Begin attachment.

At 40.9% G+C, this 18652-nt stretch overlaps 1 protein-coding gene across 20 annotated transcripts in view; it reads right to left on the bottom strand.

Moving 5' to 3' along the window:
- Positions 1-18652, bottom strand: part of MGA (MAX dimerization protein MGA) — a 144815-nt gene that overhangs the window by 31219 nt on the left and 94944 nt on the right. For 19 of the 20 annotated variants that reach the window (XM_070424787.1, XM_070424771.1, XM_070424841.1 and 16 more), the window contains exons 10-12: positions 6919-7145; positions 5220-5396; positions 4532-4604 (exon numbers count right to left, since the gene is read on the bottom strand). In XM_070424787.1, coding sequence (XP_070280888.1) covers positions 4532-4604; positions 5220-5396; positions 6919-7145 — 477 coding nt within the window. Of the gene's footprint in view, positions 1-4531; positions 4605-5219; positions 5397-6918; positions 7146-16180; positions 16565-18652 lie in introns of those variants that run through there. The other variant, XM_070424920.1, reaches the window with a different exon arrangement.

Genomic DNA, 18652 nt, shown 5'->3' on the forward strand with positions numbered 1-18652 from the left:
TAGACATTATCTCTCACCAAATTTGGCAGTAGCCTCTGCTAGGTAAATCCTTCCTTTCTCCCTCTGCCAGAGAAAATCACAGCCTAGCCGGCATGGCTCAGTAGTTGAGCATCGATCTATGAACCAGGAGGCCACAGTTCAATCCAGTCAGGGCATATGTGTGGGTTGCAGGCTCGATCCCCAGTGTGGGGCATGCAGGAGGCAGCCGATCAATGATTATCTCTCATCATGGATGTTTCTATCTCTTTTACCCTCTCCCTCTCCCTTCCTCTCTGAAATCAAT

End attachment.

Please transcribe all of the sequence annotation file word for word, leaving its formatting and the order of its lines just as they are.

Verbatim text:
At 40.9% G+C, this 18652-nt stretch overlaps 1 protein-coding gene across 20 annotated transcripts in view; it reads right to left on the bottom strand.

Moving 5' to 3' along the window:
- Positions 1-18652, bottom strand: part of MGA (MAX dimerization protein MGA) — a 144815-nt gene that overhangs the window by 31219 nt on the left and 94944 nt on the right. For 19 of the 20 annotated variants that reach the window (XM_070424787.1, XM_070424771.1, XM_070424841.1 and 16 more), the window contains exons 10-12: positions 6919-7145; positions 5220-5396; positions 4532-4604 (exon numbers count right to left, since the gene is read on the bottom strand). In XM_070424787.1, coding sequence (XP_070280888.1) covers positions 4532-4604; positions 5220-5396; positions 6919-7145 — 477 coding nt within the window. Of the gene's footprint in view, positions 1-4531; positions 4605-5219; positions 5397-6918; positions 7146-16180; positions 16565-18652 lie in introns of those variants that run through there. The other variant, XM_070424920.1, reaches the window with a different exon arrangement.

Genomic DNA, 18652 nt, shown 5'->3' on the forward strand with positions numbered 1-18652 from the left:
TAGACATTATCTCTCACCAAATTTGGCAGTAGCCTCTGCTAGGTAAATCCTTCCTTTCTCCCTCTGCCAGAGAAAATCACAGCCTAGCCGGCATGGCTCAGTAGTTGAGCATCGATCTATGAACCAGGAGGCCACAGTTCAATCCAGTCAGGGCATATGTGTGGGTTGCAGGCTCGATCCCCAGTGTGGGGCATGCAGGAGGCAGCCGATCAATGATTATCTCTCATCATGGATGTTTCTATCTCTTTTACCCTCTCCCTCTCCCTTCCTCTCTGAAATCAAT